They say “home is where the heart is”. And moving away from a place that’s always been home is much scarier than one anticipates. It's no wonder people pack bits of their culture and traditions as final goodbyes are exchanged, hoping these will cause us to reminisce, bringing a feeling of home far from home.
When the Portuguese sailed away from the shores of Goa after liberation, Goa was left with a lot of vacancies in administrative positions that Goans back then lacked the competence to fill. And this is believed to have led many Keralites to migrate to the state of Goa.
Over the years, Goa’s Keralite community has spread in pockets across the state and have contributed substantially in almost every sphere. They’ve been an indispensable part of the service sectors, such as plumbers, carpenters, painters; they’ve served as professors, scientists, contactors, worked at the PWD and electricity departments and have played a major role in the development of the state of Goa.
Today, the community celebrates the much anticipated Onam, a ten-day harvest festival, with much splendour and dedication. Here are stories of food and festivities that have helped Keralites feel at home in Goa.
BRINGING AUTHENTIC KERALA FLAVOURS TO GOA THIS ONAM
No matter the benefits a new place offers, there's always a void, a pining for home. And the restaurant Mallu Republic in a way comforts all those far from home.
Started back in October 2021, Mallu Republic is a small food joint that specialises in Kerala cuisine. With the aim of bringing the taste and flavours of Kerala to Goa, the restaurant at St Inez, Panjim, has curated a menu that serves some delicious Kerala food at affordable prices.
"We started a Kerala restaurant in Goa keeping in mind all those Goans who travel to Gulf countries, indulge in some Kerala food and go on to love the experience," says Dennis Joseph, the owner of the restaurant.
He further adds that Kerala and Goa have a lot of similarities in their food, which could be due to Portuguese influence (the Portuguese first reached Kerala and then the state of Goa).
It's been estimated that around 26,000 Keralites live and work here in Goa. "We try our best to keep it simple. All our chefs are from Kerala and follow the most authentic way of cooking. In fact, most of our ingredients like spices, coconut oil, rice flour and coconut milk are all sourced from Kerala, directly from farmers," the owner highlights.
This Onam, the restaurant will be serving Onam sadhya (a multi-coursed vegetarian meal that's served on a banana leaf) comprising of about 23 items, including pal payasam, uppu and more.
"We are touching 720 orders for Onam already. About 600 booked from Manipal Hospital. Then our regular customers' orders are also on the rise. Approximately 850 sadhya meals will be served by us this year," Dennis mentions, further adding that due to the huge demand only orders made in advance will be available as takeaways.
With a customer base of about 5 per cent Mallus, the other customers are usually non-Malayalis who love exploring the menu serving chicken, mutton, beef, duck, quail and seafood at the restaurant. Apart from the festive season, the restaurant is highly patronised throughout the year, especially by Goans.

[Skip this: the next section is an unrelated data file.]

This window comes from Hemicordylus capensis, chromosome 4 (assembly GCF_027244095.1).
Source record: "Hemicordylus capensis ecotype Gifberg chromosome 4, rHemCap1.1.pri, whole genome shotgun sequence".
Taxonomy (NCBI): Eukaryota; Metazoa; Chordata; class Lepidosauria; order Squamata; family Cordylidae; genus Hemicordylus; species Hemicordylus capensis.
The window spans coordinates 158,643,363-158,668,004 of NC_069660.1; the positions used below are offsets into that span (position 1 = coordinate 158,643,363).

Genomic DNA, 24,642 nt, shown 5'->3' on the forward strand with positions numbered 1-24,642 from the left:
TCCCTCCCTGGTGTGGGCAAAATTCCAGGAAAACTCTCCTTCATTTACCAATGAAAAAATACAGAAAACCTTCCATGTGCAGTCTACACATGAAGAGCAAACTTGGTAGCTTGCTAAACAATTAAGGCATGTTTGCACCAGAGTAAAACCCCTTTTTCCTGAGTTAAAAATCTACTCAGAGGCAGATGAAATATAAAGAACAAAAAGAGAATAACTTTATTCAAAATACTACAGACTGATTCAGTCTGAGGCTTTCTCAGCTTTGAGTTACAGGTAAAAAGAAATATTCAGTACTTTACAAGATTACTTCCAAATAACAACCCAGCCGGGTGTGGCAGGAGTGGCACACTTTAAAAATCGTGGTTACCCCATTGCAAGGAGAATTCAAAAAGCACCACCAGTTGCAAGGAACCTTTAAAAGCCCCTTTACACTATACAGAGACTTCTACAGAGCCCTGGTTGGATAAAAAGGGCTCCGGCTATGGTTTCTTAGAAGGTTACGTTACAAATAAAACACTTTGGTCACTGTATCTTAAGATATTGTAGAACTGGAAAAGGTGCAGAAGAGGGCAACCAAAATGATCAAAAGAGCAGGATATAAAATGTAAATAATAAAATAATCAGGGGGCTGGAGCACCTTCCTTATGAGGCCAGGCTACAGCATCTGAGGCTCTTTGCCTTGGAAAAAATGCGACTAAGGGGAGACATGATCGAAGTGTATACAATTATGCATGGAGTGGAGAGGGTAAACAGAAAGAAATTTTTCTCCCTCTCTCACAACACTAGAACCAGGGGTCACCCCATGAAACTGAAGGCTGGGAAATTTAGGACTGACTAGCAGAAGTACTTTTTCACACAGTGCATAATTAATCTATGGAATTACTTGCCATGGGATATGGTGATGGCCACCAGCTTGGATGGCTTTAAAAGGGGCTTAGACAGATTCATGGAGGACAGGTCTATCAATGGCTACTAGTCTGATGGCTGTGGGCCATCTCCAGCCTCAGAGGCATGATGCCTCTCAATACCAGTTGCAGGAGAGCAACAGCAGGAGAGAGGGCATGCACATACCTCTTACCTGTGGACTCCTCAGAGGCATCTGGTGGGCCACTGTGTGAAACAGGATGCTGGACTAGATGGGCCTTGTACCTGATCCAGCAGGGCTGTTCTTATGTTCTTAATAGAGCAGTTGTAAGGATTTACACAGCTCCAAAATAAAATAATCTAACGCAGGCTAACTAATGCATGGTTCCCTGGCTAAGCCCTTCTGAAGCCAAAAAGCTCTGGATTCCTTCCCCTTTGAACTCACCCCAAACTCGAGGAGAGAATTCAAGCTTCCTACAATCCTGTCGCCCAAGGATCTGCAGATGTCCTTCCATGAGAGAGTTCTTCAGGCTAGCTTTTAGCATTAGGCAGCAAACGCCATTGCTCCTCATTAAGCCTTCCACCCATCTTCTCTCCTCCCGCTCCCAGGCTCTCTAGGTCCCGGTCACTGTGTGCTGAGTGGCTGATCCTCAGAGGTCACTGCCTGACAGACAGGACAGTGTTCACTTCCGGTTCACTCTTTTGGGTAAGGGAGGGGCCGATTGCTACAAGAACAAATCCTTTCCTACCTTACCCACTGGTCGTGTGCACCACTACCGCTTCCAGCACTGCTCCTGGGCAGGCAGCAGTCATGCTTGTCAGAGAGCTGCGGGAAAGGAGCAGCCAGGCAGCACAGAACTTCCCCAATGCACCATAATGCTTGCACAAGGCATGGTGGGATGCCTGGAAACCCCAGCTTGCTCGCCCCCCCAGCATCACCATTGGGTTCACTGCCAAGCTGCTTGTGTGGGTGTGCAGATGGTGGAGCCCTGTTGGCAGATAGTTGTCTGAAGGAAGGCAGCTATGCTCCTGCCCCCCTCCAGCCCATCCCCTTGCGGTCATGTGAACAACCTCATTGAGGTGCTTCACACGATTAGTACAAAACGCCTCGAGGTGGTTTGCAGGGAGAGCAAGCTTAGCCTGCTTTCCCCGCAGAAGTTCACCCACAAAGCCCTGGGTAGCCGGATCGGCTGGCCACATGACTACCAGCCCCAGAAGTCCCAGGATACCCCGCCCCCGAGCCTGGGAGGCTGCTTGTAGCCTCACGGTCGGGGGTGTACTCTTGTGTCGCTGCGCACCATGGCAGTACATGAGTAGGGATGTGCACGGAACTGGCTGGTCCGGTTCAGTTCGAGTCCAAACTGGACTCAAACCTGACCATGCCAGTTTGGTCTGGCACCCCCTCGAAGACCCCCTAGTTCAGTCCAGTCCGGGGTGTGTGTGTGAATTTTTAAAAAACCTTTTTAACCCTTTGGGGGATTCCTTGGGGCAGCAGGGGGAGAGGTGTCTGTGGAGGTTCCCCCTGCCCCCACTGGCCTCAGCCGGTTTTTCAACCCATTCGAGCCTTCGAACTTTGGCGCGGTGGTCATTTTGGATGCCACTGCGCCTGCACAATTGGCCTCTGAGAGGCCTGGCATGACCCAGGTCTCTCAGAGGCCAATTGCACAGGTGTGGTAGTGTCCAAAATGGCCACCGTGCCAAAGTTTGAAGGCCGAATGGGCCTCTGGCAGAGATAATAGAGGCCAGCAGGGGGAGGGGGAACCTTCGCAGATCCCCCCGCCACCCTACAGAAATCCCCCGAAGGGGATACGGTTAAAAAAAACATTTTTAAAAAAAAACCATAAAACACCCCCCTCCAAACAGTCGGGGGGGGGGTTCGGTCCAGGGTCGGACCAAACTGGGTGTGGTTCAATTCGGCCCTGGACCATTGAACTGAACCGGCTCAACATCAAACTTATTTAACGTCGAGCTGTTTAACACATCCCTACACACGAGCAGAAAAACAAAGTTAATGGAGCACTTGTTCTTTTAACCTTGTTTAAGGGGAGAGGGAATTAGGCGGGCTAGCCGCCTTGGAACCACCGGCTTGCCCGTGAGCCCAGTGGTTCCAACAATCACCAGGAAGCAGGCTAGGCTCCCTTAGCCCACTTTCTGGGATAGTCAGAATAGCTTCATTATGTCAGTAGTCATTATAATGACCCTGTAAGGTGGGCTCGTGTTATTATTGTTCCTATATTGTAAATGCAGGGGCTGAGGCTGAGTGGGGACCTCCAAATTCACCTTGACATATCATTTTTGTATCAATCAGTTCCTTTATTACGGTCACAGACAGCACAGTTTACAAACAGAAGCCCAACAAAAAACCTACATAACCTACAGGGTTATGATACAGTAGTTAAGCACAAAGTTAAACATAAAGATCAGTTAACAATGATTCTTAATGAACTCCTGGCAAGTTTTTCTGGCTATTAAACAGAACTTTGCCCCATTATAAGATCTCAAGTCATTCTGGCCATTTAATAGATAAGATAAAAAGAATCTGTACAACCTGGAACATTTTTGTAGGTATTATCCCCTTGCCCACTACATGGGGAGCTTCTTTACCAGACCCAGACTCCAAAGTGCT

HOLDING ON TO TRADITIONS THROUGH ONAM CELEBRATIONS
Dr M R Ramesh Kumar is a retired chief scientist from the Physical Oceanography Division of the National Institute of Oceanography (NIO), Dona Paula, Goa. Although a Goan by origin, he’d migrated to Kerala some decades ago, only to return to his roots in 1982 as a trainee scientist at NIO, becoming a permanent staff member as a scientist a year later.
Since then, there have been attempts to recreate Onam festivities at the NIO colony by preparing Onam sadhya. Most of which is prepared at the members’ homes, except dishes like rice, sambhar and a few others that are prepared in bulk at NIO's community centre.
"We have several non- Malayali friends who feast on these dishes and varied payasams that are served on a plantain leaf," he says.
According to him, when it comes to food, people from Kerala and Goa love their seafood. In fact, fish, curry and rice (parboiled rice) are quite common in both the states’ cuisines.
He fondly remembers a time when he'd participated in Onam celebrations in Munich, Germany, at a church back in 1997. The many Keralites who've settled there celebrate the festival extensively.
"I always feel that people residing outside Kerala celebrate their festivals in a much better fashion than in Kerala itself," he opines.
On the festival day, there’s plenty of entertainment and programmes conducted for children and adults, including pookalam, singing, dancing, mono-act mimicry and the popular Mahabali or Maveli that's a must at all Onam celebrations.
Native festivals, in a way, help the Keralite community in Goa preserve their identity, especially in the case of the younger generations who risk slowly detaching from their culture.
"For instance, the current generation prefers pao or the Goan varieties of bread to traditional Kerala food items," Dr Kumar states, adding that it's these simple nostalgic elements that the older generations wish to retain when they settle away from home.
And there are quite a few Malayali associations or samajam in Goa who intend to do just that. They usually meet up and celebrate festivals like Onam on a grand scale with lots of cultural activities for all members with an amazing Onam sadhya.
Having made Goa their abode, the celebration of Onam brings the warmth of home to the many Keralites residing in Goa. They’ve adapted a few Goan ways but unite each year for festivities like these that have let them preserve a culture and a little of Kerala in their hearts.